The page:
Temporary Protected Status Designated Country: Somalia
Re-Registration Period Now Open for Temporary Protected Status for Somalia
Must Re-Register by Oct. 26, 2018
WASHINGTON—U.S. Citizenship and Immigration Services (USCIS) announced today that current beneficiaries of Temporary Protected Status (TPS) under Somalia’s designation who want to maintain their status through the 18-month extension period ending on March 17, 2020, must re-register between August 27, 2018 - October 26, 2018.
All applicants must submit Form I-821, Application for Temporary Protected Status. Applicants may also request an EAD by submitting, at the time they file Form I-821, Form I-765, Application for Employment Authorization, or separately at a later date. Like all USCIS forms, both forms are free for download from the USCIS website at uscis.gov/tps.
USCIS will issue new EADs with a March 17, 2020 expiration date to eligible Somalia TPS beneficiaries who timely re-register and apply for EADs. Given the timeframe involved with processing TPS re-registration applications, however, we recognize that not all re-registrants will receive new EADs before their current EADs expire on Sept. 17, 2018. Accordingly, we have automatically extended the validity of those EADs for 180 days, through March 16, 2019.
On July 19, 2018, Secretary of Homeland Security Kirstjen M. Nielsen announced that the statutory conditions supporting Somalia’s TPS designation on the basis of ongoing armed conflict and extraordinary conditions continue to exist and that the designation should be extended by 18 months. Secretary Nielsen made her decision after reviewing country conditions and consulting with appropriate U.S. government agencies. As a result, Somalia’s TPS designation has been extended through March 17, 2020.
Updated "InfoPass" Services at the USCIS Atlanta Field Office
Learn more about the updates here
Consideration of Deferred Action for Childhood Arrivals
As a result of federal court orders on Jan. 9, 2018 and Feb. 13, 2018, USCIS has resumed accepting requests for DACA renewals. According to USCIS, the DACA policy will continue to operate on the terms prior to the Sept. 5, 2017 rescission, until further notice. For more detailed information, visit the USCIS page on the latest preliminary injunction.
You may request renewal of DACA if you met the initial 2012 DACA guidelines and you:
- Did not depart the United States on or after Aug. 15, 2012, without advance parole;
- Have continuously resided in the United States since you submitted your most recent DACA request that was approved;
- Have not been convicted of a felony, a significant misdemeanor, or three or more other misdemeanors; and
- Do not otherwise pose a threat to national security or public safety.
As noted above, you may only request renewal of DACA if you previously received DACA and your DACA expired (or will expire) on or after Sept. 5, 2016.
Initial DACA Requests
If you have never been granted deferred action under DACA, USCIS will not accept your initial DACA request.
USCIS is only accepting initial DACA requests from individuals who previously received DACA and whose DACA expired before Sept. 5, 2016, or whose most recent DACA grant was previously terminated. Such individuals cannot file a renewal request, but can file a new initial DACA request. If you are filing a new initial DACA request because your DACA expired before Sept. 5, 2016, or because your most recent DACA grant was previously terminated, please list the date your prior DACA expired or was terminated on Part 1 of the Form I-821D, if available.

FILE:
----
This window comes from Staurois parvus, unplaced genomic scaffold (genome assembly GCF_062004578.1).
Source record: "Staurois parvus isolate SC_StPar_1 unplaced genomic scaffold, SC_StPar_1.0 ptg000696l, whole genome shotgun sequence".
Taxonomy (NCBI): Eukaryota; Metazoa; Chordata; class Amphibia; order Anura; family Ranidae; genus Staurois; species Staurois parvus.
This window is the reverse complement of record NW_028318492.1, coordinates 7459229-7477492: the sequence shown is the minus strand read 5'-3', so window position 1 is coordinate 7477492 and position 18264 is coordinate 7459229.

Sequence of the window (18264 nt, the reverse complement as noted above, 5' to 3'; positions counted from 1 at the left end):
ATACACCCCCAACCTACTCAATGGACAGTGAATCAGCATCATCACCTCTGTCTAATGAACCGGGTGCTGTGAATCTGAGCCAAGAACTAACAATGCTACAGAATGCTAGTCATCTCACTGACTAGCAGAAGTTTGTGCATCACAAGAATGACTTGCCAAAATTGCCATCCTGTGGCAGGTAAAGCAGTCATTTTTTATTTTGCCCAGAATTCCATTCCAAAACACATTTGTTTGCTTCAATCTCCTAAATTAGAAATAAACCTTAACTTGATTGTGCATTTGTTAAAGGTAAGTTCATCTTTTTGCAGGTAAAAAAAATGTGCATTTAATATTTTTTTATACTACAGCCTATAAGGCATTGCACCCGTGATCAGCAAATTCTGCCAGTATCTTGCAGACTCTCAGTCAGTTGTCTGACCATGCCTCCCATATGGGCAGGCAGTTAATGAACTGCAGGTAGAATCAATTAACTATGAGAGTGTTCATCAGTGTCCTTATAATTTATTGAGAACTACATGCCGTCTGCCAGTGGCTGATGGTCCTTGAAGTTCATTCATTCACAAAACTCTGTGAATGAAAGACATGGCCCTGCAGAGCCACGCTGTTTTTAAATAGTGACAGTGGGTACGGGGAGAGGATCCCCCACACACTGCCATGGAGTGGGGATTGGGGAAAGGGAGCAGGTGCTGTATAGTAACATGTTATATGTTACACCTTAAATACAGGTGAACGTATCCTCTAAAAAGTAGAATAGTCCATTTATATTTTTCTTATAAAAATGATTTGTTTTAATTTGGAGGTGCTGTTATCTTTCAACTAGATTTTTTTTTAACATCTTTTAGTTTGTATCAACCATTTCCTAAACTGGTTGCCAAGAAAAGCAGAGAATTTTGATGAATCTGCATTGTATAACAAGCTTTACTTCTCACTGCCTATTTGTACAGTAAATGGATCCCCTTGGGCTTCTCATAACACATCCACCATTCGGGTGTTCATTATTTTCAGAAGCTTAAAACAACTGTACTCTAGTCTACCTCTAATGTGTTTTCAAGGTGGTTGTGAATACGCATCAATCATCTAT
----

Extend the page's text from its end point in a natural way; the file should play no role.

USCIS no longer approves applications for an advance parole document relating to DACA. If you want to travel outside the United States, you must have previously received advance parole and have a valid advance parole document.
While USCIS will not approve any new applications for an advance parole document relating to DACA, it will generally honor the stated validity period on your previously approved advance parole document. However, CBP will retain the authority it has always exercised in determining the admissibility of any person presenting at the border. Further, USCIS retains the authority to revoke or terminate an advance parole document at any time.
• For current DACA recipients, technically nothing. DREAMers with active DACA permits can continue to live their lives just as they did any other day. However, without legislative solutions, there is no guarantee what tomorrow brings.
• For individuals who did not previously have a DACA permit, no new applications will be processed.
What can I do?
• If you are eligible to apply for renewal, do so immediately. Due to two federal court injunctions, USCIS is still accepting renewal applications. USCIS recommends 90 to 120 days to process renewal applications, but renewal time could take longer.
What does the future hold?
• The future of DREAMers rests in the hands of the courts. Currently, federal courts have prevented an end to DACA, however this could end at any time.
• The Trump Administration has announced ICE will not actively target DACA recipients who permits have expired, however ICE has also announced it will enforce current U.S. law when officer’s encounter undocumented individuals. DACA recipients have been deported. DACA recipients without valid permits are just as vulnerable to arrest or deportation as anyone else. “